“…make a new rule of life, Never be within doors when you can rightly be without.” CM vol 1 pg 44

I have several friends who say they will continue school this summer after taking just a short break. I think this is a fine idea, but if the actual reason is because they don’t want to lose their school momentum, and because they don’t want to get bored with nothing to do this summer, then I would make a suggestion. What if this summer were used to practice what Charlotte Mason says about being outside? What if you added a lesson to the morning routine I described above, and then as you got better at this new habit of preparing for your afternoon out, you added another lesson? Eventually you might find that you can do a couple of hours of school in the morning before you headed out for your afternoon in the fields.

You could use this summer as a time to practice. 

Imagine if you started the next school year as a professional-morning-routine-mom! Instead of kissing goodbye to summer, instead of gathering around the table to start another school year with an attitude of doom and gloom, you would be able to tell your kids, “Let’s keep doing the same thing we’ve been doing, with just a couple more hours thrown in for school.” In fact, as the heat of August sets in, you could just up the school hours by a half hour per week, and no one would feel the pain of the end of summer.

In the PNEU schools all students started at 9:00am. Students in grades 1-3 finished school at 11:30, grades 4-6 finished at noon, and the rest finished at 1:00. Afternoon hours were free from bookwork, and were supposed to be spent doing nature work, taking walks and playing games.

In order to pull off a schedule like this, two things must be in place: 1) a school schedule that you adhere to, and 2) a morning routine that frees up the rest of your day.

So think about what I’m suggesting. Think about using this summer to practice doing what needs to be done in order to implement a true Charlotte Mason education method in your home.

Let me repeat, that I venture to suggest, not what is practicable in any household, but what seems to me absolutely best for the children; and that, in the faith that mothers work wonders once they are convinced that wonders are demanded of them” – Charlotte Mason, vol 1, pg 43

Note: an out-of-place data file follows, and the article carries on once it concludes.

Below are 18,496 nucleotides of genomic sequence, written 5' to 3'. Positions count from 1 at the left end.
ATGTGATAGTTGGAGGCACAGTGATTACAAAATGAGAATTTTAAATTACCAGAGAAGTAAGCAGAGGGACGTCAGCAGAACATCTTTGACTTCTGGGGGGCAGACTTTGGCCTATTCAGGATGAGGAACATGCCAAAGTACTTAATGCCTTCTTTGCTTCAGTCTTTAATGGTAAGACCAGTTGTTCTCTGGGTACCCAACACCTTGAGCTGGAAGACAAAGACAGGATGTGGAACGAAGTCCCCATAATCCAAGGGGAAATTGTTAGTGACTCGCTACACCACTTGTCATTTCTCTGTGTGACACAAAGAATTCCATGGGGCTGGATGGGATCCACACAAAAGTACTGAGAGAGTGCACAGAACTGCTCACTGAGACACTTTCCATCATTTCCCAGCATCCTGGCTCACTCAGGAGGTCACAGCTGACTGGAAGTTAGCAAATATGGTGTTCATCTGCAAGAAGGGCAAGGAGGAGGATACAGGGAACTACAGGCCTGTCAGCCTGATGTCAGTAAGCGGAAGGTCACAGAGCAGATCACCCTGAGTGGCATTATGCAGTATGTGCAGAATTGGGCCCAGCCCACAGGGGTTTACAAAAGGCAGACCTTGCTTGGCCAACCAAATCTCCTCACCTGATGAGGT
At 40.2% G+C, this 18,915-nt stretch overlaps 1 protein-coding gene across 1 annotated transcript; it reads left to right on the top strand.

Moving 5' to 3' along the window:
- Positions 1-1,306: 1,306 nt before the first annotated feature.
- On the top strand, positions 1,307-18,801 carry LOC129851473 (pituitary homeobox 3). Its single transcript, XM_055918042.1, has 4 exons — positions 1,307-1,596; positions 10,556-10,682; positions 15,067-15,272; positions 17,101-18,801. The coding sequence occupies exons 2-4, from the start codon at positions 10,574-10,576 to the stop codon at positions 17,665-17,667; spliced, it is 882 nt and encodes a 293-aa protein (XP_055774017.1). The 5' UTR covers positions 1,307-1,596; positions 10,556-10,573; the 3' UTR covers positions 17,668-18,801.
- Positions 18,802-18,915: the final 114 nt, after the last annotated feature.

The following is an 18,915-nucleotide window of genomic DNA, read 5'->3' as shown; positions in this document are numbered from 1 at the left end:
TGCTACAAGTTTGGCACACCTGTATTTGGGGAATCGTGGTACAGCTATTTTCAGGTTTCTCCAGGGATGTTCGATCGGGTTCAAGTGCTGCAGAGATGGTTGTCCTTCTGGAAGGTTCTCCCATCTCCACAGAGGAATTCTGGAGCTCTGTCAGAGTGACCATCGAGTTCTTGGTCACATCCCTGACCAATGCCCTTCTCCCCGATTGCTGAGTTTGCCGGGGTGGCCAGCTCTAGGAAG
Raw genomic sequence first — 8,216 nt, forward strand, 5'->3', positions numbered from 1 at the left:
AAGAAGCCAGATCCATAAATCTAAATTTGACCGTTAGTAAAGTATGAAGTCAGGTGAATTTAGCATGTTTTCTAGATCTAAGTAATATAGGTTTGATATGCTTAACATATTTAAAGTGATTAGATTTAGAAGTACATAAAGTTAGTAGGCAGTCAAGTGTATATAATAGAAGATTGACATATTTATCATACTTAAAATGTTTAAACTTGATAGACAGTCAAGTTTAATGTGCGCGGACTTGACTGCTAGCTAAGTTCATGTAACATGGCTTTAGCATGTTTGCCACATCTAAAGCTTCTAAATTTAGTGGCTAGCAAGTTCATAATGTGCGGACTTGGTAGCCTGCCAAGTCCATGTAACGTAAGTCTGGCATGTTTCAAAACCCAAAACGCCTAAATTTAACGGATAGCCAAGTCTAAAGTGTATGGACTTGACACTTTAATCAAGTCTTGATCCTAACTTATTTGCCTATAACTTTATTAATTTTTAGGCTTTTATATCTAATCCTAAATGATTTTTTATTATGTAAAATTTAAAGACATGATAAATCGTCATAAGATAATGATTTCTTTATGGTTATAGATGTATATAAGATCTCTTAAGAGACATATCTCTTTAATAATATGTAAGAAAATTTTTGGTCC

Good Morning Sunshine!
Out-Of-Door Life – An Outline

Out-Of-Door Life – An Outline

Charlotte Mason’s first volume focuses on the child up to 9 years old, but we must remember the time period in which it was written. Children went off to school after this, so this was the time a mother had her child at home with her. Once the PNEU schools were formed, outdoor time was scheduled every day, starting between 11:30 and 1:00, (depending on the level of the student,) until about 3:45.

Shortly after the section on Out-of-door Life in volume one, Charlotte Mason says that, “The consideration of out-of-door life, in developing a method of education, comes second in order; because my object is to show that the chief function of the child––his business in the world during the first six or seven years of his life––is to find out all he can, about whatever comes under his notice, by means of his five senses; that he has an insatiable appetite for knowledge got in this way; and that, therefore, the endeavour of his parents should be to put him in the way of making acquaintance freely with Nature and natural objects; that, in fact, the intellectual education of the young child should lie in the free exercise of perceptive power, because the first stages of mental effort are marked by the extreme activity of this power; and the wisdom of the educator is to follow the lead of Nature in the evolution of the complete human being.” (pg 96-97)

Here Mason specifies that outdoor life is second in order in the means of a child’s education, but it becomes the FIRST thing that we parents can DO to facilitate their education. That is weighty.